Comparison of heart rate variability in different ABO blood groups of young adults.
Background: ABO blood groups have been associated with various disease phenotypes, particularly cardiovascular diseases. The analysis of the heart rate variability (HRV) signal is an important tool for studying the autonomic nervous system.
Aims & Objectives: The present study was designed to find out the association between different A, B, O blood groups and HRV in normal individuals.
Materials and Methods: This cross sectional study included 120 volunteered healthy medical students. The subjects were grouped into four groups A, B, AB and O. HRV was analyzed by using time domain and frequency domain method during normal breathing at rest for five minutes. HRV was also analyzed during deep breathing for one minute using time domain method.
Results: The analysis of HRV showed that during normal breathing, there was no statistically significant difference (P>0.05) in HRV among the ABO blood groups. HRV during deep breathing showed that there was a statistically significant increase in SDNN value (P<0.05) (standard deviation of NN interval) in O blood group subjects compared to A, B and AB blood groups. Frequency domain method did not show any statistically significant difference in (LF nu) and (HF nu) among the ABO blood groups.
Conclusion: This study showed a better HRV during deep breathing in O blood group individuals. The blood type O may offer some protection from cardiovascular diseases. High risk blood group individuals can adopt a healthier lifestyle as a preventive measure for the development of cardiovascular diseases in their future.
Key Words: Blood Groups; Heart Rate Variability; Time Domain Analysis; Frequency Domain Analysis; Standard Deviation of NN Intervals (SDNN)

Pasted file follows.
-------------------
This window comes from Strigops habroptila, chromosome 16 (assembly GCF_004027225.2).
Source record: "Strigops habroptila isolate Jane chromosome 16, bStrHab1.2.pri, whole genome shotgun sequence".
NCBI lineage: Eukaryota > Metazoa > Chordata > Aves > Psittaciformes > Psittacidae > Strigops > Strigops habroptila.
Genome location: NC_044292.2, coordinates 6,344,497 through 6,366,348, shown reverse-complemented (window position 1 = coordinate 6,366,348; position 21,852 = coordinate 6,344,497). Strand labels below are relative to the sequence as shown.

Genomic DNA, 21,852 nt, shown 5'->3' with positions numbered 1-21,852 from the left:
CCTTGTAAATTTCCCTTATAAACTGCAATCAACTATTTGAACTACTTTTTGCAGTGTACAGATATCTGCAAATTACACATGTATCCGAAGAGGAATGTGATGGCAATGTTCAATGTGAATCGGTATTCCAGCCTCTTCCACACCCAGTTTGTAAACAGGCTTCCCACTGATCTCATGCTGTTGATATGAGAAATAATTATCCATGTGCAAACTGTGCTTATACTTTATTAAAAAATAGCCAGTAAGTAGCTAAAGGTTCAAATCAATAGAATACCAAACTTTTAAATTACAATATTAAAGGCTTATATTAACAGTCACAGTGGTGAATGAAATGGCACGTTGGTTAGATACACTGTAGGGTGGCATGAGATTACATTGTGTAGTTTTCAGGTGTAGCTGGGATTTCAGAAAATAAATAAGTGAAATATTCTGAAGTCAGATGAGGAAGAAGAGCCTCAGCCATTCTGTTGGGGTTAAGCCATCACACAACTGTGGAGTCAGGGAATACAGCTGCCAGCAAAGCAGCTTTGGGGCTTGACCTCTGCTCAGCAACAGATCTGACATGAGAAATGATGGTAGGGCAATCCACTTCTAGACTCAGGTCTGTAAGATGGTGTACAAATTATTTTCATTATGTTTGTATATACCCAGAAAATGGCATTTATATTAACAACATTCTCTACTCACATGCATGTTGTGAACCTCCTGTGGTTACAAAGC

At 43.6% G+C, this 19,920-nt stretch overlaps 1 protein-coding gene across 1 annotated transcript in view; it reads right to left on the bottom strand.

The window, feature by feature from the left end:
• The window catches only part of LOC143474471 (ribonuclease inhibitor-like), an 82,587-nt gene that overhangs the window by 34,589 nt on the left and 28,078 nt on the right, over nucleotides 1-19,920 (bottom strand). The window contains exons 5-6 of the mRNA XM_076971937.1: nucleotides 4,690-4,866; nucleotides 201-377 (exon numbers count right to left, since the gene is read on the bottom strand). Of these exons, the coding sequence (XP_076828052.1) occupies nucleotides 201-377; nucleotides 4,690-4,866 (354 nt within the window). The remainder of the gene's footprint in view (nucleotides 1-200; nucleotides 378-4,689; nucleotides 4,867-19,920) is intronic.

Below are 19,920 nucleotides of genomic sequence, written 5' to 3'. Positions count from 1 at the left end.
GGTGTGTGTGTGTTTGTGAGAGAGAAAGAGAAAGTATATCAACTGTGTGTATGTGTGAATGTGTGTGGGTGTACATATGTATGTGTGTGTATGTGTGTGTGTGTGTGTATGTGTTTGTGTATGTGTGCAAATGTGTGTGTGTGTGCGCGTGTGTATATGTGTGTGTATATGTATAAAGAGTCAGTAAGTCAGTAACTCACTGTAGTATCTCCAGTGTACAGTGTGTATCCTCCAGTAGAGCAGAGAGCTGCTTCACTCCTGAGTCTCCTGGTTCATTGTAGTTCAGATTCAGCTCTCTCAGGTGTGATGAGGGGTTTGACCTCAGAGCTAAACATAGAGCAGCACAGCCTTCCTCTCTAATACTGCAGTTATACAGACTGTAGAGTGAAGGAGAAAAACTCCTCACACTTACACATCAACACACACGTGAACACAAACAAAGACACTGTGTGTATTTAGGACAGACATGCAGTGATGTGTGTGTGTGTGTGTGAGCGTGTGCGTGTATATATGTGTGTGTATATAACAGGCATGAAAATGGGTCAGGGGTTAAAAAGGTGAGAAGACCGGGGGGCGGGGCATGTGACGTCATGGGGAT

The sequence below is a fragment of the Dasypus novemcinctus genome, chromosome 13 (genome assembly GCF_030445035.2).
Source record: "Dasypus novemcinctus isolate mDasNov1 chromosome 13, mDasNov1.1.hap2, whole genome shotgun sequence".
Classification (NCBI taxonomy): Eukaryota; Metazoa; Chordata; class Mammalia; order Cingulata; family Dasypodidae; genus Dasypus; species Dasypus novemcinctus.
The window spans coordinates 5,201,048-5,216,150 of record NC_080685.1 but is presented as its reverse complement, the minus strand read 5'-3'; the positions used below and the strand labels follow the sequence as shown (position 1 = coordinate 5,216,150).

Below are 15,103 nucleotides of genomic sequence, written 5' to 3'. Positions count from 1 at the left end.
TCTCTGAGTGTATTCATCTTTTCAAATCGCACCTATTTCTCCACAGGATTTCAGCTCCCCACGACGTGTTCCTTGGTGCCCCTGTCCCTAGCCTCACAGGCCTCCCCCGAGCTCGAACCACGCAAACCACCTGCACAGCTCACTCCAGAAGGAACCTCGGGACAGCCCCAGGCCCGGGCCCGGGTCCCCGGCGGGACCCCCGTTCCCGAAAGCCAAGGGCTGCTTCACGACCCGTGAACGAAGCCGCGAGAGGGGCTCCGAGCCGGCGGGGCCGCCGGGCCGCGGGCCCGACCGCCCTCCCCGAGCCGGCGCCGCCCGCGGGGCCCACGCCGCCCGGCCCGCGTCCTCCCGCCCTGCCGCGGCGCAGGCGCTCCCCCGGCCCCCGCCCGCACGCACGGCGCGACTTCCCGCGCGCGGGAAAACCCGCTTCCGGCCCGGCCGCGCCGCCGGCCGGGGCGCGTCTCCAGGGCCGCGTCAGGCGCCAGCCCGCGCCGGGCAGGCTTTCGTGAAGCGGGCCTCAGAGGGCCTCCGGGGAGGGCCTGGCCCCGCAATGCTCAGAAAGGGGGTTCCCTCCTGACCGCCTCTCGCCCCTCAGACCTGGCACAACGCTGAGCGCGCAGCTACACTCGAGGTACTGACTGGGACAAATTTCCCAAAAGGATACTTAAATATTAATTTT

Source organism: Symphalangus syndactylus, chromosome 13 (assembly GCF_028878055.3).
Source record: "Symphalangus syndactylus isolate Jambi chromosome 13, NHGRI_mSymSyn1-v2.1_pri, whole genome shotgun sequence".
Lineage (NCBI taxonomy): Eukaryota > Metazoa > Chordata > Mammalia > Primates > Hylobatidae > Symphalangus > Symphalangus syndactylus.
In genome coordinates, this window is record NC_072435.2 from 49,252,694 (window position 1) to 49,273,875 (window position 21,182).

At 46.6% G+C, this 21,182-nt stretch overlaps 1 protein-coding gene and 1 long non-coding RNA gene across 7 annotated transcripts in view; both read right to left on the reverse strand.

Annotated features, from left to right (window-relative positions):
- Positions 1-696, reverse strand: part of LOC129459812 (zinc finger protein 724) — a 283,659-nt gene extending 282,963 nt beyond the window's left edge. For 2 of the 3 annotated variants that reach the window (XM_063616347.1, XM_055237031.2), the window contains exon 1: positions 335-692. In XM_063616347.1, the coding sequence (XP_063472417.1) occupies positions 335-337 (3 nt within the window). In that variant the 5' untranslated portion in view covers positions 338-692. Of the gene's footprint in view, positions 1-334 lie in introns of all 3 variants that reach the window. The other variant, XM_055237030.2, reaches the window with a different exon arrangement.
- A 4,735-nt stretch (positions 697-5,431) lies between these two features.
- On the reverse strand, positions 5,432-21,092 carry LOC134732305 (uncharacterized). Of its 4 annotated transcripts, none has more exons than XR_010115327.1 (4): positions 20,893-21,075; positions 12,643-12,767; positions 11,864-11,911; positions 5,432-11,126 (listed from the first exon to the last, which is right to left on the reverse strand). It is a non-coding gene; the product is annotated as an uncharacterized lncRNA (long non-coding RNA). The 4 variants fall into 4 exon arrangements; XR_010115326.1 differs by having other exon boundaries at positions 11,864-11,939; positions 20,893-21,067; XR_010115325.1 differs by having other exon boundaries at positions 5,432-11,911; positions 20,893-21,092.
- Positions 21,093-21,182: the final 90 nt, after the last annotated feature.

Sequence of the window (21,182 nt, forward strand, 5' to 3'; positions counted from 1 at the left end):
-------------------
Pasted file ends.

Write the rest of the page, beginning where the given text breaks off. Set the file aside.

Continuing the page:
Many diseases, especially digestive disorders, cardiovascular diseases, cancer, and infection--express preferences choosing between the ABO blood types. [1-5] Cardiovascular disease is one of the major causes of sudden death. The known risk factors for cardiovascular diseases are tobacco use, decreased physical inactivity, dietary factors, alcohol abuse and genetics. But a recent study published in the United States' journal, Arteriosclerosis, Thrombosis and Vascular Biology,  found that a person's blood group also can determine his or her risk of heart disease. It was shown that individuals with blood group O benefit from some natural protection against cardiovascular disease and individuals with blood groups A and B are more at risk whereas individuals with blood group AB are the most vulnerable for cardiovascular diseases.
Heart rate variability (HRV) has become a common non-invasive research tool in cardiology, as it reflects the effects of autonomic system on the sinus node of the heart.  Time and frequency domain measures of HRV have provided prognostic information on the significance of changes in the regulation of heart rate changes. Previous studies have shown that reduced HRV implicates an increased risk of cardiovascular disease and mortality. [8,9]
The literature lacks data on the association of blood groups and HRV. As HRV is a non-invasive test to assess the cardiovascular autonomic regulation, the present study was designed to find out association between different A, B, O blood groups and HRV in normal individuals, if any, as decreased HRV is a dependable predictor of future cardiovascular disease.